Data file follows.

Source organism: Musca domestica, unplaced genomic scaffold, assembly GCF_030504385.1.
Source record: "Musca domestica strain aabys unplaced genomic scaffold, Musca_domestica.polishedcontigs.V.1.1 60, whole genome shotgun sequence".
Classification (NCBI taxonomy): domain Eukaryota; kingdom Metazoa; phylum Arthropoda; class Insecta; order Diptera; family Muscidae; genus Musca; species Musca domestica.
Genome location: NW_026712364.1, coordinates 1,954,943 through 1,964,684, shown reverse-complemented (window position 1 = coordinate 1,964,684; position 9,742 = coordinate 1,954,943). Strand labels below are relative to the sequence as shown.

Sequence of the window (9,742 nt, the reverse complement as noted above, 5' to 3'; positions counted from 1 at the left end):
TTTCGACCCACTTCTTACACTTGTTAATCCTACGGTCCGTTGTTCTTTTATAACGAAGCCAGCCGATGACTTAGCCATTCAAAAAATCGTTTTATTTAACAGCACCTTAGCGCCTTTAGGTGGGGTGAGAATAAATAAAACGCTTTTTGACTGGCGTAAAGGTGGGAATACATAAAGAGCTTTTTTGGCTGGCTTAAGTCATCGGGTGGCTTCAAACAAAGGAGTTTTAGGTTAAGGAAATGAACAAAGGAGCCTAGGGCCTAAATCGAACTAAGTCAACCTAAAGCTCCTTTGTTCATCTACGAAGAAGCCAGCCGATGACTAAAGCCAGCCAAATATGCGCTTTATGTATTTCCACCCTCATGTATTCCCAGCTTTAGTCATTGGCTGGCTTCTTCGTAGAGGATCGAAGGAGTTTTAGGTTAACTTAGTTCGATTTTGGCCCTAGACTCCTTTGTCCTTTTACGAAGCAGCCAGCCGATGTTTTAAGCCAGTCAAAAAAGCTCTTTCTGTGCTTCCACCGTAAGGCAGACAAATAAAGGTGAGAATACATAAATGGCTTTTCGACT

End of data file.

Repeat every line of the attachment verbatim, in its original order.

Source organism: Musca domestica, unplaced genomic scaffold, assembly GCF_030504385.1.
Source record: "Musca domestica strain aabys unplaced genomic scaffold, Musca_domestica.polishedcontigs.V.1.1 60, whole genome shotgun sequence".
Classification (NCBI taxonomy): domain Eukaryota; kingdom Metazoa; phylum Arthropoda; class Insecta; order Diptera; family Muscidae; genus Musca; species Musca domestica.
Genome location: NW_026712364.1, coordinates 1,954,943 through 1,964,684, shown reverse-complemented (window position 1 = coordinate 1,964,684; position 9,742 = coordinate 1,954,943). Strand labels below are relative to the sequence as shown.

Sequence of the window (9,742 nt, the reverse complement as noted above, 5' to 3'; positions counted from 1 at the left end):
TTTCGACCCACTTCTTACACTTGTTAATCCTACGGTCCGTTGTTCTTTTATAACGAAGCCAGCCGATGACTTAGCCATTCAAAAAATCGTTTTATTTAACAGCACCTTAGCGCCTTTAGGTGGGGTGAGAATAAATAAAACGCTTTTTGACTGGCGTAAAGGTGGGAATACATAAAGAGCTTTTTTGGCTGGCTTAAGTCATCGGGTGGCTTCAAACAAAGGAGTTTTAGGTTAAGGAAATGAACAAAGGAGCCTAGGGCCTAAATCGAACTAAGTCAACCTAAAGCTCCTTTGTTCATCTACGAAGAAGCCAGCCGATGACTAAAGCCAGCCAAATATGCGCTTTATGTATTTCCACCCTCATGTATTCCCAGCTTTAGTCATTGGCTGGCTTCTTCGTAGAGGATCGAAGGAGTTTTAGGTTAACTTAGTTCGATTTTGGCCCTAGACTCCTTTGTCCTTTTACGAAGCAGCCAGCCGATGTTTTAAGCCAGTCAAAAAAGCTCTTTCTGTGCTTCCACCGTAAGGCAGACAAATAAAGGTGAGAATACATAAATGGCTTTTCGACT